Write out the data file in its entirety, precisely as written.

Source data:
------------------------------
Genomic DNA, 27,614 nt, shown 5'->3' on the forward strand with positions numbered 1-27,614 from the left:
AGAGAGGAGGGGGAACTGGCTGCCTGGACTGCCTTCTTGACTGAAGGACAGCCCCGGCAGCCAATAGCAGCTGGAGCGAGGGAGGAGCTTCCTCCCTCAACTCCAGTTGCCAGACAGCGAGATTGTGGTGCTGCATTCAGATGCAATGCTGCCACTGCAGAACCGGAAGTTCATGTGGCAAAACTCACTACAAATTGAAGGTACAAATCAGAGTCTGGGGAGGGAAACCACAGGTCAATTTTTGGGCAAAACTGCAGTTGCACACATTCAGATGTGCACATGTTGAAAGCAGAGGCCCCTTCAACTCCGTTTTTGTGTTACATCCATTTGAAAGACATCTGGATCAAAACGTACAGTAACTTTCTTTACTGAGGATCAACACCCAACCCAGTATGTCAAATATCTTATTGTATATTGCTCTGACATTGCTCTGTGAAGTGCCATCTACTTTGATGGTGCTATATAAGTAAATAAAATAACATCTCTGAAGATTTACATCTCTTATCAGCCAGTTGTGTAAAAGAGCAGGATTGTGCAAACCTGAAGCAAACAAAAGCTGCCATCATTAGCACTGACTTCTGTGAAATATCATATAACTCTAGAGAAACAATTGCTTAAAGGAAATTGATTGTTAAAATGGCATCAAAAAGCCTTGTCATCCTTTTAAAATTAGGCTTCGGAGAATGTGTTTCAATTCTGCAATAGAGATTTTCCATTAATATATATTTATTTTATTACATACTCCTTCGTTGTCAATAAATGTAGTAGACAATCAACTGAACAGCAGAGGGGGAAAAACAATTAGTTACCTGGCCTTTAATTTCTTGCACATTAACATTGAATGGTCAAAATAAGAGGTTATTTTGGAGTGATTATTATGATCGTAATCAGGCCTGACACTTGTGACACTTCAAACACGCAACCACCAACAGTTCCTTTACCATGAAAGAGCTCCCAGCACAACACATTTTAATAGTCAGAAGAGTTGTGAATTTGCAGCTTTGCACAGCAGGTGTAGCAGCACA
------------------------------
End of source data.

Genomic DNA, 27,614 nt, shown 5'->3' on the forward strand with positions numbered 1-27,614 from the left:
AGAGAGGAGGGGGAACTGGCTGCCTGGACTGCCTTCTTGACTGAAGGACAGCCCCGGCAGCCAATAGCAGCTGGAGCGAGGGAGGAGCTTCCTCCCTCAACTCCAGTTGCCAGACAGCGAGATTGTGGTGCTGCATTCAGATGCAATGCTGCCACTGCAGAACCGGAAGTTCATGTGGCAAAACTCACTACAAATTGAAGGTACAAATCAGAGTCTGGGGAGGGAAACCACAGGTCAATTTTTGGGCAAAACTGCAGTTGCACACATTCAGATGTGCACATGTTGAAAGCAGAGGCCCCTTCAACTCCGTTTTTGTGTTACATCCATTTGAAAGACATCTGGATCAAAACGTACAGTAACTTTCTTTACTGAGGATCAACACCCAACCCAGTATGTCAAATATCTTATTGTATATTGCTCTGACATTGCTCTGTGAAGTGCCATCTACTTTGATGGTGCTATATAAGTAAATAAAATAACATCTCTGAAGATTTACATCTCTTATCAGCCAGTTGTGTAAAAGAGCAGGATTGTGCAAACCTGAAGCAAACAAAAGCTGCCATCATTAGCACTGACTTCTGTGAAATATCATATAACTCTAGAGAAACAATTGCTTAAAGGAAATTGATTGTTAAAATGGCATCAAAAAGCCTTGTCATCCTTTTAAAATTAGGCTTCGGAGAATGTGTTTCAATTCTGCAATAGAGATTTTCCATTAATATATATTTATTTTATTACATACTCCTTCGTTGTCAATAAATGTAGTAGACAATCAACTGAACAGCAGAGGGGGAAAAACAATTAGTTACCTGGCCTTTAATTTCTTGCACATTAACATTGAATGGTCAAAATAAGAGGTTATTTTGGAGTGATTATTATGATCGTAATCAGGCCTGACACTTGTGACACTTCAAACACGCAACCACCAACAGTTCCTTTACCATGAAAGAGCTCCCAGCACAACACATTTTAATAGTCAGAAGAGTTGTGAATTTGCAGCTTTGCACAGCAGGTGTAGCAGCACA